Outsourcing: Ruling Against EDS Gives Customers Power

By Stephanie Overby , CIO |  Business, EDS, HP

Although the U.K. court ruling was decided largely on the basis of facts from one person's statements as opposed to systematic failings of the outsourcer or outsourcing vendors as a whole, says Brudenall, dissatisfied outsourcing customers may go digging through notes from the pre-contract courtship phase of their relationships to see if arguments around fraud can be made.

"The letter of the contract will generally prevail under U.S. law," explains Harvey, "unless a complaining party is able to prove that there was fraud in the inducement to sign the agreement or intentional misrepresentation or something of that nature that would cause a court to look beyond the contract itself."

It's likely only large or high-profile outsourcing customers might consider this kind of lawsuit, but Fersht says he's already seeing several vendors trying to preventatively terminate unhappy-and unprofitable-relationships where delivery is not meeting expectations.

"It's not always the vendor's fault," Fersht points out. "It's often a combination of poor relationship management on both sides."

The cost of establishing an outsourcing agreement could also go up as a result of customers engaging in more extensive due diligence on their providers' pitch, notes Harvey. And, says Brad Peterson, a partner in Mayer Brown's sourcing practice who helps companies contract with IT vendors, "it will be harder for customers to get vendors to accept risk."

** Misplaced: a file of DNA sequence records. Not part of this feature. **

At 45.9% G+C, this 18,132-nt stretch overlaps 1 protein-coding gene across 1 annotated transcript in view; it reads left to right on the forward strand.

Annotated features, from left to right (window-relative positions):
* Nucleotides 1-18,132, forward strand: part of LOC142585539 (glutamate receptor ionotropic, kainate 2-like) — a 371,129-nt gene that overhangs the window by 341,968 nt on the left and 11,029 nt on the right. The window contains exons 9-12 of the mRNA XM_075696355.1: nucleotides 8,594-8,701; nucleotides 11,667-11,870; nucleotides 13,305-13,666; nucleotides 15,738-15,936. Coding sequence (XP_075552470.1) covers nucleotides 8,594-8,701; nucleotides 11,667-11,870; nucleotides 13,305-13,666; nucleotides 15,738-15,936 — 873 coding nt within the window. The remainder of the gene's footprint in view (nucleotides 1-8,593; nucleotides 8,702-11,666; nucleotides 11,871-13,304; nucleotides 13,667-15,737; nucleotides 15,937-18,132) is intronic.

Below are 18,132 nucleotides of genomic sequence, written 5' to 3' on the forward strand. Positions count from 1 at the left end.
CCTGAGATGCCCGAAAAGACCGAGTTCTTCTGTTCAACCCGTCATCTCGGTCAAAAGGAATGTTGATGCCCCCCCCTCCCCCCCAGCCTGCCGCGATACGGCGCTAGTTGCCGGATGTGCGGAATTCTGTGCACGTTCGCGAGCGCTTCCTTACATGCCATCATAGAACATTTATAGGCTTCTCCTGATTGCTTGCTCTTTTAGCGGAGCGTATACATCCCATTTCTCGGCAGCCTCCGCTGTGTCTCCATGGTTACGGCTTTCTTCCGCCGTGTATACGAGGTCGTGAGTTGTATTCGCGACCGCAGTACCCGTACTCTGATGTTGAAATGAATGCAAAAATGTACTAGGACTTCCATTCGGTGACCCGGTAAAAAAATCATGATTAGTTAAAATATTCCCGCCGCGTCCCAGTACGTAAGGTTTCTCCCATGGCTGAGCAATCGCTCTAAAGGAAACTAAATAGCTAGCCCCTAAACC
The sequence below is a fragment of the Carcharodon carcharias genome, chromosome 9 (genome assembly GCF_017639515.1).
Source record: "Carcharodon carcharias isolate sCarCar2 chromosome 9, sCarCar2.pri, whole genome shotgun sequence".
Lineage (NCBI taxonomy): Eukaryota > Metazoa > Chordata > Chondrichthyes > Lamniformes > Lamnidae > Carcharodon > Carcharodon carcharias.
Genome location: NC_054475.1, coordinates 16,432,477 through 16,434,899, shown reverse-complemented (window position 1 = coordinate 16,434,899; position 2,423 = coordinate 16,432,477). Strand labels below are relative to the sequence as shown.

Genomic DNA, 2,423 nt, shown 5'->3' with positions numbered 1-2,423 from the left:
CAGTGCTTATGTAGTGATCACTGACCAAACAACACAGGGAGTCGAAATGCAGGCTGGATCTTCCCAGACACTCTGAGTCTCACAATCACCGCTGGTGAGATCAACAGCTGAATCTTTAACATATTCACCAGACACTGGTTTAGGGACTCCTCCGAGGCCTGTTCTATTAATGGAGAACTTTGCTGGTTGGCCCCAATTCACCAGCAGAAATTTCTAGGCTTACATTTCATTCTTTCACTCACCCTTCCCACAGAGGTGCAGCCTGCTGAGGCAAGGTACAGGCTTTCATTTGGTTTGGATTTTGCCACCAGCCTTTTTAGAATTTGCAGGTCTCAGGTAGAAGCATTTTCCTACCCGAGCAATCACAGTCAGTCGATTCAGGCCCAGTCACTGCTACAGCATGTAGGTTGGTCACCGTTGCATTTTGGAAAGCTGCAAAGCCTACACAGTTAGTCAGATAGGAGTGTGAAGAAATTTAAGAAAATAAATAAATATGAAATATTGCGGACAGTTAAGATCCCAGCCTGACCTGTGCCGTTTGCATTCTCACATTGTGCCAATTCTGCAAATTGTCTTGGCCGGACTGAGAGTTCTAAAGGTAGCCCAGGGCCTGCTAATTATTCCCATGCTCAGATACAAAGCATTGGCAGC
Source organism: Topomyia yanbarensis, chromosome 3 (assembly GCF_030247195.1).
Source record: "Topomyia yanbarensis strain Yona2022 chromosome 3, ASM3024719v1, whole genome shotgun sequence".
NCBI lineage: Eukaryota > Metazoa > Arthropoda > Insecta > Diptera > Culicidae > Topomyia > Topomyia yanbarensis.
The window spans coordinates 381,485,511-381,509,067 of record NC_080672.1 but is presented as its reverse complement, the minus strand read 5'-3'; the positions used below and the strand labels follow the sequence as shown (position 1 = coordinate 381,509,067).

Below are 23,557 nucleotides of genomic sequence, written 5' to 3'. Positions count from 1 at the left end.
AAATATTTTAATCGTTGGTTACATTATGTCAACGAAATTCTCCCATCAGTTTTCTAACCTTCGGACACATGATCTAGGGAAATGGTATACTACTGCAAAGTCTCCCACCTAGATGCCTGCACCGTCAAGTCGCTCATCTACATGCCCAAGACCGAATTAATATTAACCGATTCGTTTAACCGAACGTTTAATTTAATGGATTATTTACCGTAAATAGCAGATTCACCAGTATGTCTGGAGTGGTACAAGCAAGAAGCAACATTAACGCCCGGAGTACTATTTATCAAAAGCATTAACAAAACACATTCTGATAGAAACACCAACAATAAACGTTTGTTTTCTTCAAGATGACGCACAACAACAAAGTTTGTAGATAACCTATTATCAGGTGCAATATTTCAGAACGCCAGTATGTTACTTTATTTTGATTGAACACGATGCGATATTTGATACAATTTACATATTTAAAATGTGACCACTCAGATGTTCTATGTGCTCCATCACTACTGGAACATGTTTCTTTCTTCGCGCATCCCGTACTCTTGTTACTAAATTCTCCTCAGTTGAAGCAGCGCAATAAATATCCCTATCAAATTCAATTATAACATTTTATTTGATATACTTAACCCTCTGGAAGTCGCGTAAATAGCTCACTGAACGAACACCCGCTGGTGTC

What's unclear is whether this case is likely to influence vendors' sales tactics. "The days of IT suppliers making grandiose claims about the abilities of the company or a particular piece of technology should be over," says Brudenall. "If suppliers learn anything from this case, it is that courts-in the U.K. at least-will come down hard on any supplier found to have given misleading and fraudulent statements to a customer in order to win the business."

Vendors already know the risks of putting "optimists" on commission, says Peterson, and have controls in place to manage that.

Still, "the pressure to win business is greater than ever," says Fersht. Some providers may continue to promise the moon, and "just try harder not to mess up with clients in the future." That could mean greater attention to SLAs in the negotiation process and increased investment in project management and client delivery expertise.

Diligent IT outsourcing customers should make sure their contracts capture as much of what is said during sales and negotiations as possible.


Originally published on CIO |  Click here to read the original story.
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